[NetBehaviour] Scientists add emotions to robotic hea

Simon Biggs s.biggs at eca.ac.uk
Tue Nov 25 10:23:52 CET 2008

Yes, it is a form of intellectual nihilism, if looked at from a certain
angle. In respect of civil liberties; we can regard them as fragile
confections, easily disposed of when the going gets tough (as it regularly
does). Things like the Universal Declaration on Human Rights are Ogood¹ and
its integration into law is a practical plus for us all. However, human
rights are only an idea. They are not absolute. We are not born with rights
­ they are conferred upon us. They are a function of a social contract. If
the social structure that underpins that contract collapses then the rights
are worthless.

That said, as social creatures most of us have a big investment in our
relations with others. These bonds are what make society resilient to
collapse (but also to change). In this sense Dennett¹s arguments are not



On 25/11/08 01:51, "marc garrett" <marc.garrett at furtherfield.org> wrote:

> Hi Simon,
>> >Does that make me a post-humanist? I guess to be
>> >that you have to be a humanist in the first instance ­
>> >and I know I am not a humanist. I prefer to take a
>> >non-anthropocentric view of the universe and where
>> >value may be found.
> I have never been keen in accepting humanity as the centre of the
> universe, but I do view much of post-humanist thinking as yet another
> agency of salvation. What I mean by this is that, for me it seems to
> hold similar characteristics of absolutism, as much as any form of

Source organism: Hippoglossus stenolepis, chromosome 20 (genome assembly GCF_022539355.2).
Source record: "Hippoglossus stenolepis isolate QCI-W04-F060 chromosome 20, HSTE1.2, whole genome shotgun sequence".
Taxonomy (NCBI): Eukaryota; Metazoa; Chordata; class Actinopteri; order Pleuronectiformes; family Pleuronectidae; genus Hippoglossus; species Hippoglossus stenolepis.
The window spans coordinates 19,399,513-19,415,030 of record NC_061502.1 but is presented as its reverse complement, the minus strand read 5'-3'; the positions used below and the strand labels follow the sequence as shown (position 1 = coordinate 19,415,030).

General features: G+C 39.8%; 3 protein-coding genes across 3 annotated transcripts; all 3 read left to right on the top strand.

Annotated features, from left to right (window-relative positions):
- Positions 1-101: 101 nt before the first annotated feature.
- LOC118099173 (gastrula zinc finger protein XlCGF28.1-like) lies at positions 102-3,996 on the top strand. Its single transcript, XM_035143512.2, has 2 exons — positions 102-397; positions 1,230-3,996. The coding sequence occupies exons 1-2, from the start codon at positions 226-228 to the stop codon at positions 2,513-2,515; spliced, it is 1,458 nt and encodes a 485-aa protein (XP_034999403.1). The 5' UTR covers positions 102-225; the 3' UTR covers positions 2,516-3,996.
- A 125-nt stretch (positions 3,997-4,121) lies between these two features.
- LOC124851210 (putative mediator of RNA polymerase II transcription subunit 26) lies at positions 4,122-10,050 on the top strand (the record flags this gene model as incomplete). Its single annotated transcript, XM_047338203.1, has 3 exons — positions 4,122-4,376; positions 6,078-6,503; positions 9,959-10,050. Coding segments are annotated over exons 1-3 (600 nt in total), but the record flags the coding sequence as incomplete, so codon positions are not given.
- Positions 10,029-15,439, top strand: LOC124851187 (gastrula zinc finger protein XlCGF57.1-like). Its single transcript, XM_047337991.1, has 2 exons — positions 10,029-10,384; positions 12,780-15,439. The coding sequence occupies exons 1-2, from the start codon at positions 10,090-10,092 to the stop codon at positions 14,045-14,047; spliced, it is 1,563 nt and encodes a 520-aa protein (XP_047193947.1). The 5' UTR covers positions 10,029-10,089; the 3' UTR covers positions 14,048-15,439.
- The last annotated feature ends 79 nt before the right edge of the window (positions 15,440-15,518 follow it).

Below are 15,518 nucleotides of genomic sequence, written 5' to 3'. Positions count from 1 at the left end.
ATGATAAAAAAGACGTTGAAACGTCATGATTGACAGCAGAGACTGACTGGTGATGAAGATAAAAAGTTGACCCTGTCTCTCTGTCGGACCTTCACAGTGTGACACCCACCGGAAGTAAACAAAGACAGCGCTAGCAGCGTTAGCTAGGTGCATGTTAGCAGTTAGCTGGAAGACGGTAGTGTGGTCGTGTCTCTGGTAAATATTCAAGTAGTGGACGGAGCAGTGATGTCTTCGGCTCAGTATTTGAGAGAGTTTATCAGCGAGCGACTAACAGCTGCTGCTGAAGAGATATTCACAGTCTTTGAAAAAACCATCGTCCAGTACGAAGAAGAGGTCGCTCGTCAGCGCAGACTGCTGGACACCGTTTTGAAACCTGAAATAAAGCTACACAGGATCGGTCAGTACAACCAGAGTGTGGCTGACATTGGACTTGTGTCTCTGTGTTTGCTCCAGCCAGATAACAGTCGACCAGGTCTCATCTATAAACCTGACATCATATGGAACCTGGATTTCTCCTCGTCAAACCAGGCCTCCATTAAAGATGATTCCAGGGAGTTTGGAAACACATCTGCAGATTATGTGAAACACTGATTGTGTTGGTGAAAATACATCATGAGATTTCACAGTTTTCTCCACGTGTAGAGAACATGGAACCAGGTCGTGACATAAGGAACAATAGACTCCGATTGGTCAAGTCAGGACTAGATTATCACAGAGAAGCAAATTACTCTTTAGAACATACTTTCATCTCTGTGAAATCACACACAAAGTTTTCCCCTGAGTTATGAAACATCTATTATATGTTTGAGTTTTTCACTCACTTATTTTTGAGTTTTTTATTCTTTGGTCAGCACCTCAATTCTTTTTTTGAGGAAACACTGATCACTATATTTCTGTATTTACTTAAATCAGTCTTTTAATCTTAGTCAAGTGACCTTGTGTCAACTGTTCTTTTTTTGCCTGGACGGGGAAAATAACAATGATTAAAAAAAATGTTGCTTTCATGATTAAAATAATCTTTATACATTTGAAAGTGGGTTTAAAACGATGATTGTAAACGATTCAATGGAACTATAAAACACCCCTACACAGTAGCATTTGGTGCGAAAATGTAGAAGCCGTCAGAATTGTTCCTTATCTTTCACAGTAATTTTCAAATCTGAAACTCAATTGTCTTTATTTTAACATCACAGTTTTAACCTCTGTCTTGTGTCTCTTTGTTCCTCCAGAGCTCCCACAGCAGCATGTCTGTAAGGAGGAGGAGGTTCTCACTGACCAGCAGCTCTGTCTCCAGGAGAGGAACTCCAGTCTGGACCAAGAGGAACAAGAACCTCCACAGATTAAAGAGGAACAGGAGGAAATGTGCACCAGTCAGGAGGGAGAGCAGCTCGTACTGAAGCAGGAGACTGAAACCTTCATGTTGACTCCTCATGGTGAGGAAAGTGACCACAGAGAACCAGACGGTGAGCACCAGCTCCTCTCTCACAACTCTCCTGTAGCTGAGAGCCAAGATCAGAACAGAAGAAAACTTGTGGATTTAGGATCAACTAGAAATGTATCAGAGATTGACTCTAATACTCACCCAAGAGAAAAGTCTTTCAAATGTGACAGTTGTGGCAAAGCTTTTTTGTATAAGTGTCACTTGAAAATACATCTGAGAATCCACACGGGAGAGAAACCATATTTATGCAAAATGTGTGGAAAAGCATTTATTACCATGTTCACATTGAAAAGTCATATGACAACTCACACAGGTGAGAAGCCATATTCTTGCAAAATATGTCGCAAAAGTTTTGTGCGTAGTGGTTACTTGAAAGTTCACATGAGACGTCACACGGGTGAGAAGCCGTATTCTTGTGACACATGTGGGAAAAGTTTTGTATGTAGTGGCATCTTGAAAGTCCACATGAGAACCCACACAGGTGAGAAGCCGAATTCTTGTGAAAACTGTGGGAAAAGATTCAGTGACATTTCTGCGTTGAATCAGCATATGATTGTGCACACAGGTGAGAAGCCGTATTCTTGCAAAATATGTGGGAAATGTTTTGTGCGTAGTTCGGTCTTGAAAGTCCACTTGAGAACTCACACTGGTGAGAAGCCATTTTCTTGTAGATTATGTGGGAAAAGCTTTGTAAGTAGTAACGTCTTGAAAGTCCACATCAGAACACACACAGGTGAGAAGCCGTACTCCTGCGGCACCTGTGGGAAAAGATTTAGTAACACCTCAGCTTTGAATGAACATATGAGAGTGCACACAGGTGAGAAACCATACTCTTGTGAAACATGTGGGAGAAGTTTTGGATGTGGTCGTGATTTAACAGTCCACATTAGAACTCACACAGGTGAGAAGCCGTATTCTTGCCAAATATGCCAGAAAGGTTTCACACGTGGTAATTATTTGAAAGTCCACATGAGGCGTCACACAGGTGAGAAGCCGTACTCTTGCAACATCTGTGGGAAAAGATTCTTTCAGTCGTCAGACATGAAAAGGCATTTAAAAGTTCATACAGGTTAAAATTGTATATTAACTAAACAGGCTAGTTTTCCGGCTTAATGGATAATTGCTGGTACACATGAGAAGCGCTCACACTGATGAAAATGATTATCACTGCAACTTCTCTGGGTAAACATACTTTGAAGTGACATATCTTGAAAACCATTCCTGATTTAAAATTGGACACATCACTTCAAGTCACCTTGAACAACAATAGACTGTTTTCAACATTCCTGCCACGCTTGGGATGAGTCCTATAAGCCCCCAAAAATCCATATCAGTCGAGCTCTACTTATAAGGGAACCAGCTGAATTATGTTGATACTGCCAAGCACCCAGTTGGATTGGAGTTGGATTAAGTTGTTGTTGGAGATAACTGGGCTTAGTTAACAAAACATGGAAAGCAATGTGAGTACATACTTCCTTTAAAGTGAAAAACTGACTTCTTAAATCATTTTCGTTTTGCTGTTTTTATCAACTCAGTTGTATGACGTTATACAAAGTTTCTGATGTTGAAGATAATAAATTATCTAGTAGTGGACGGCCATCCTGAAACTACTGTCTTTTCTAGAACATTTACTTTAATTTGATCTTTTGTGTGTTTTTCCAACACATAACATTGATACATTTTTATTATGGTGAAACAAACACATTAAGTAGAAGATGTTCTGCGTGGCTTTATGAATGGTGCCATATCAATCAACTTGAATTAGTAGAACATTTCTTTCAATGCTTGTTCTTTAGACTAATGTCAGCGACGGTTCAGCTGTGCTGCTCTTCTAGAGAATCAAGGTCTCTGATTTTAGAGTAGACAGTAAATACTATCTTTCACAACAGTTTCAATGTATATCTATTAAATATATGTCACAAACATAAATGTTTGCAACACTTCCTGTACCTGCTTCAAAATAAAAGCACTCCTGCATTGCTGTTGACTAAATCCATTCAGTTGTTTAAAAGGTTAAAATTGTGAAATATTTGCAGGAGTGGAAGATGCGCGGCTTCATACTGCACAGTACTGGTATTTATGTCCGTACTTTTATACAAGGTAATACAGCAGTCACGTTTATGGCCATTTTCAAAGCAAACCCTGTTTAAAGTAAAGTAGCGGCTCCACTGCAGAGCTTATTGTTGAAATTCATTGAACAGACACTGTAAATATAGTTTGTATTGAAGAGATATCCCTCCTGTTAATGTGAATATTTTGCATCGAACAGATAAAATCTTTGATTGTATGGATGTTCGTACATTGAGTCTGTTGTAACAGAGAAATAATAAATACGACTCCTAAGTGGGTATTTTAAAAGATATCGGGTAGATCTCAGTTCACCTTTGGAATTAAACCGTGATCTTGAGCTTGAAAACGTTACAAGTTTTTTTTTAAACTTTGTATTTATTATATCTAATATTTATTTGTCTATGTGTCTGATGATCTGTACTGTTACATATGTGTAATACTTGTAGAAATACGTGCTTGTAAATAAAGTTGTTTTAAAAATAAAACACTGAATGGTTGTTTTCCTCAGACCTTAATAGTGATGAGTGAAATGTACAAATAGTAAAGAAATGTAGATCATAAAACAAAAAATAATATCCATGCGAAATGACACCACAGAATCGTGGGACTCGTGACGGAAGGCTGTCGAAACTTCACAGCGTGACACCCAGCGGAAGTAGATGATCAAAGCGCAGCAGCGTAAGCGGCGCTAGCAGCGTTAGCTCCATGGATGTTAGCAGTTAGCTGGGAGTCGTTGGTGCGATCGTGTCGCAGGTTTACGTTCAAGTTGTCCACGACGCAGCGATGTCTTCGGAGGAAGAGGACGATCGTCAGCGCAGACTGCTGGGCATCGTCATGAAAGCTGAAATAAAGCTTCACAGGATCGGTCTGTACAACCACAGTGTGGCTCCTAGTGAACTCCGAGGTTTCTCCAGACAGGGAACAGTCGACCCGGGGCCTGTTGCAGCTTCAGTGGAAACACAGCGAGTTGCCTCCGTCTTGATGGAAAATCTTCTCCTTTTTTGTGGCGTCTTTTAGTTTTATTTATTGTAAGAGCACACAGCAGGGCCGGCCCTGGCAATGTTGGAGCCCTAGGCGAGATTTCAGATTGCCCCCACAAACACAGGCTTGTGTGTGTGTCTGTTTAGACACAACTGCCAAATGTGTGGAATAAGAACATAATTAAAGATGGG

> obsessed religion or metaphysical, and untouchable, great theme/scheme
> of things. When science becomes a mono-cultural venture in the hands of
> those who propose their own Promethean-led, eugenical ideologies.
> Even though I am appreciative in the research of academics such as Sue
> Blackmore and Daniel Dennett, in proposing that we are all part of a
> mass meme machine. Co-relation via the process of imitation of others,
> meaning that we are copying machines. And that the notion of the self,
> is an illusion. I still wonder how this can inform us beyond the
> trappings of yet another situation of fait accompli?
> Personally, I cannot help but feel that such concepts rely on a
> determinism which supports a more pro post-humanist agenda, as in
> anti-humanist. Not as in actively anti-humanist, but as in
> unintentionally supporting more darker tomes/agendas which could
> threaten our civil liberties. It may (accidentally) be a form of
> intellectual nihilism, serving to deny human agency by building
> mechanistic frameworks arguing the case that we are nothing but,
> disposable entities and data-objects, of mass exploration and production
> alone.
> It strikes me that it does not necessarily matter whether an agenda
> comes from a post-humanist, religious or political proposition, through
> all of this, we still submit to uncertainties and swap agency, from an
> authority above.
> marc
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Simon Biggs
Research Professor
edinburgh college of art
s.biggs at eca.ac.uk

simon at littlepig.org.uk
AIM/Skype: simonbiggsuk

Edinburgh College of Art (eca) is a charity registered in Scotland, number SC009201

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